The desire for a new and more fulfilling career has triggered a whole series of seismic life changes for Beth and Martyn Baylis.
The couple had built themselves a good life in London. Beth worked in media sales, Martyn was a graphic designer, and they owned a one bedroom flat in the lovely riverside village of St Margarets, west London.
But Martyn, now 40, was bored stiff of office work. What he really wanted to do was hand make fine wooden furniture and, after taking a training course, felt he was ready to quit his job and give it a go. The problem was that workshop space in London is expensive.
“He found some space in a pub cellar, but it wasn’t ideal carrying big bits of wood up and down the cellar steps, and he had all this equipment — I kept on tripping over chainsaws in the kitchen,” said Beth, 44.
The couple needed more space, but finding a larger home plus workshop space in London was prohibitively expensive. They considered Sussex but found prices were too high there as well. Then one of Beth’s colleagues who lived in Tonbridge suggested they take a look at Kent, with its good train links to London and more affordable prices.
“We just went for a drive, and looked in some estate agents’ windows,” said Beth. “We really liked the feel of the area.”
In 2016 the couple viewed a quirky two-bedroom Victorian cottage in the historic town of Staplehurst, and were charmed by its open fireplace and big garden. It also had a garage which could be converted into a workshop for Martyn.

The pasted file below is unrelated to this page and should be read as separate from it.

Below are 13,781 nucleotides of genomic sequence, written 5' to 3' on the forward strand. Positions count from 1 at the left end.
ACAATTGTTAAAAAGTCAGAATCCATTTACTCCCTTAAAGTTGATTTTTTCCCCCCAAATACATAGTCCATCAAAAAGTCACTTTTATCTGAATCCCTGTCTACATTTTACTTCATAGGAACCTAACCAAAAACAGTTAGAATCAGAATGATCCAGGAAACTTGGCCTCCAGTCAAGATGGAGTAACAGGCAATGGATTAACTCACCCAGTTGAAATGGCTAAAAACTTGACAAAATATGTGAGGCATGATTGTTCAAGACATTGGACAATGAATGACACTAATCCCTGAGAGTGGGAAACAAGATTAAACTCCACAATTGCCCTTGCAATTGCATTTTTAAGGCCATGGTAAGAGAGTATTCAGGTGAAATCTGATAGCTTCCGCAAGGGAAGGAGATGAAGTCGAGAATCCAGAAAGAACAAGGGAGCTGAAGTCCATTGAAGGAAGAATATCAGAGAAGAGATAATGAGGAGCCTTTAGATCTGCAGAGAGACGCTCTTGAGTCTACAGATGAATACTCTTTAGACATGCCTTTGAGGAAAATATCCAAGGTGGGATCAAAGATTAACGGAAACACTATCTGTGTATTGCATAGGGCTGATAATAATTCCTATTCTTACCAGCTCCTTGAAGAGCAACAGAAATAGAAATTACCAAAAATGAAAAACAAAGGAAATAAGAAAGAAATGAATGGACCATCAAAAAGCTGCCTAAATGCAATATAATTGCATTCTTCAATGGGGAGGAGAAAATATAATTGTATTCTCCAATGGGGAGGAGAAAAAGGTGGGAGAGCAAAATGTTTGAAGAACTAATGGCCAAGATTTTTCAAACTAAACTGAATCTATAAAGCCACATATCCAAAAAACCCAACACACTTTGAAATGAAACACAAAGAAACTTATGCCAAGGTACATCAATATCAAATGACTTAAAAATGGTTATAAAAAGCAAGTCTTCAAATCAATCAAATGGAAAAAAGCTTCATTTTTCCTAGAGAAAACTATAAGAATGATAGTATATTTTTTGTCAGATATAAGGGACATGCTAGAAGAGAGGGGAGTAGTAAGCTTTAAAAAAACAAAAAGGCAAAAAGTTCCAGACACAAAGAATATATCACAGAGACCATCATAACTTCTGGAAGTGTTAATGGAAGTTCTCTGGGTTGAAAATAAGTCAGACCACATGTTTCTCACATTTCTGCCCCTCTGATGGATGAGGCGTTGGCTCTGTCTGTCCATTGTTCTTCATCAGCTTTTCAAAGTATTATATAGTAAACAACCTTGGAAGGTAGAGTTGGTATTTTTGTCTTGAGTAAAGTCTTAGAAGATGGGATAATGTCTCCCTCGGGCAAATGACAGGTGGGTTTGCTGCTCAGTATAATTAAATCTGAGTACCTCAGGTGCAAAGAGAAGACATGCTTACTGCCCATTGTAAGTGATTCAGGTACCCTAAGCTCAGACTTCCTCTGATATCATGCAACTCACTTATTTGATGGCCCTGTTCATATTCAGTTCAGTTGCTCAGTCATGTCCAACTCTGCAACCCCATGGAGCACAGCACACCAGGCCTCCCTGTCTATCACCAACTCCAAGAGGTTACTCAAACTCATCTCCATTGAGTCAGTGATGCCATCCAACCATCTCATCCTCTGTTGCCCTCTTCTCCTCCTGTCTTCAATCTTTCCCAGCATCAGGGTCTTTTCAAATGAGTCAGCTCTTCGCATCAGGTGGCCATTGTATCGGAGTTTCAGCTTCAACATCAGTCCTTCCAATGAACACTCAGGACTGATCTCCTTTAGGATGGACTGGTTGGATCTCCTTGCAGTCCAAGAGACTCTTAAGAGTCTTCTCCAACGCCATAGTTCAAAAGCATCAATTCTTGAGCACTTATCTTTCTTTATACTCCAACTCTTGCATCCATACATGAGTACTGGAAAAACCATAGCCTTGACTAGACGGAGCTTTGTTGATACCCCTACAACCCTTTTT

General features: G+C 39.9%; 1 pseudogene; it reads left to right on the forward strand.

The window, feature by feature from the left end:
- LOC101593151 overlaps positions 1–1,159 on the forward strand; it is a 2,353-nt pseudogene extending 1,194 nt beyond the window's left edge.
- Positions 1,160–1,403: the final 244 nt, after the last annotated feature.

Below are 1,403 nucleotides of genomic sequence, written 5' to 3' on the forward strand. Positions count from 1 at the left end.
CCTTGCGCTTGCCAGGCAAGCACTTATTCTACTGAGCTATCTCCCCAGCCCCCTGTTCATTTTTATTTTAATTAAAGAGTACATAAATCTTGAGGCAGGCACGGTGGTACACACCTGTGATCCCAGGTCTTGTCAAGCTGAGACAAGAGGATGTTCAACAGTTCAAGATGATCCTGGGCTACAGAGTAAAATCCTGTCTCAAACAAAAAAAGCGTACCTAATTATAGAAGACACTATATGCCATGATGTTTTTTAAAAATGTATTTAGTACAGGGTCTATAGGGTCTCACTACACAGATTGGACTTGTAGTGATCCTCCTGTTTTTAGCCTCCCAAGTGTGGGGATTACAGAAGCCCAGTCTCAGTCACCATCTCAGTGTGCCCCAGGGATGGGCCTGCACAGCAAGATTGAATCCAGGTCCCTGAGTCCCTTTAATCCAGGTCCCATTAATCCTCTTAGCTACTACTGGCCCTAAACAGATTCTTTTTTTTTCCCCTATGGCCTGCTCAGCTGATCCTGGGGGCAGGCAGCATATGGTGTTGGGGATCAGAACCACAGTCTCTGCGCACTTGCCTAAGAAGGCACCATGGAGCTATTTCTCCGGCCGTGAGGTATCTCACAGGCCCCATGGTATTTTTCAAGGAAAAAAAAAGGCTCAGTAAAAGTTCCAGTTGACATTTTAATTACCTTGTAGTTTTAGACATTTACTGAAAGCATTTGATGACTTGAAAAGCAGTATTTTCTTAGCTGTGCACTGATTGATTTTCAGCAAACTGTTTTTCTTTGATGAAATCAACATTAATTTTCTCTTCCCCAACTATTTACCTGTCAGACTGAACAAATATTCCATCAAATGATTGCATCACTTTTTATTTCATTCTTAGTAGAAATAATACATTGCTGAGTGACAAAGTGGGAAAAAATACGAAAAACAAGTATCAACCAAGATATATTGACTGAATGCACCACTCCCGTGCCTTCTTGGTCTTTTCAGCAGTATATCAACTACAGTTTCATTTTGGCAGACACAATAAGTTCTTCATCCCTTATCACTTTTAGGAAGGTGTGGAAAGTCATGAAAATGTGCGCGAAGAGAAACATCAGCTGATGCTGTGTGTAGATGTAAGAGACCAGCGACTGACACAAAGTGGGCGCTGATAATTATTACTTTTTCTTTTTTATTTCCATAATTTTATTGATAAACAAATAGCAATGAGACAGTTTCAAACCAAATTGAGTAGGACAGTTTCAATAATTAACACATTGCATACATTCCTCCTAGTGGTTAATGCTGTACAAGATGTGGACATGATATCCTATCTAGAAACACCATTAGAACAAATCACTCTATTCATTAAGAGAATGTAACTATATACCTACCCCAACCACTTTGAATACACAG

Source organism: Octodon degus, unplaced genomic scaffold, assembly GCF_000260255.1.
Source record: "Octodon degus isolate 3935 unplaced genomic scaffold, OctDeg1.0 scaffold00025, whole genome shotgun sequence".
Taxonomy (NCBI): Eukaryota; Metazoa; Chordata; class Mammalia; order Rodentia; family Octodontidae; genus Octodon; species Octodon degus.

The cottage cost £325,000, and they were able to buy it by remortgaging the flat — which is now rented out. The cottage needed renovation, and over the next 18 months Martyn deferred his furniture making dream and set about fixing it up, doing everything from installing under floor heating to replastering while Beth started commuting to work.
Once the house was finished Martyn set up his business, Made By Bayliss (www.madebybayliss.co.uk) and began accepting private commissions and working on renovation projects. Last year, keen to focus more on furniture making, he set up a pop up shop in nearby Cranbrook as an experiment, and his hand made homewares and furniture proved a hit. Emboldened, in June the couple took over a shop in Tenterden, on the edge of the High Weald, which showcases his work and that of other local makers.
Beth, meanwhile, stopped commuting and went freelance which means she can help out in the shop.
“I am passionate about hand made on the high street,” she said. “The shop has allowed us to bring in more makers and give the a chance, and that is lovely.”
Right now Beth and Martyn are fully focussed on their new venture (as well as caring for their two cats and the small flock of rescue chickens who live in their garden). But the fact that they still have their London flat is at the back of Beth’s mind. “I love London and I definitely wouldn’t rule out moving back there one day – it would be just right for two retired old people,” she said.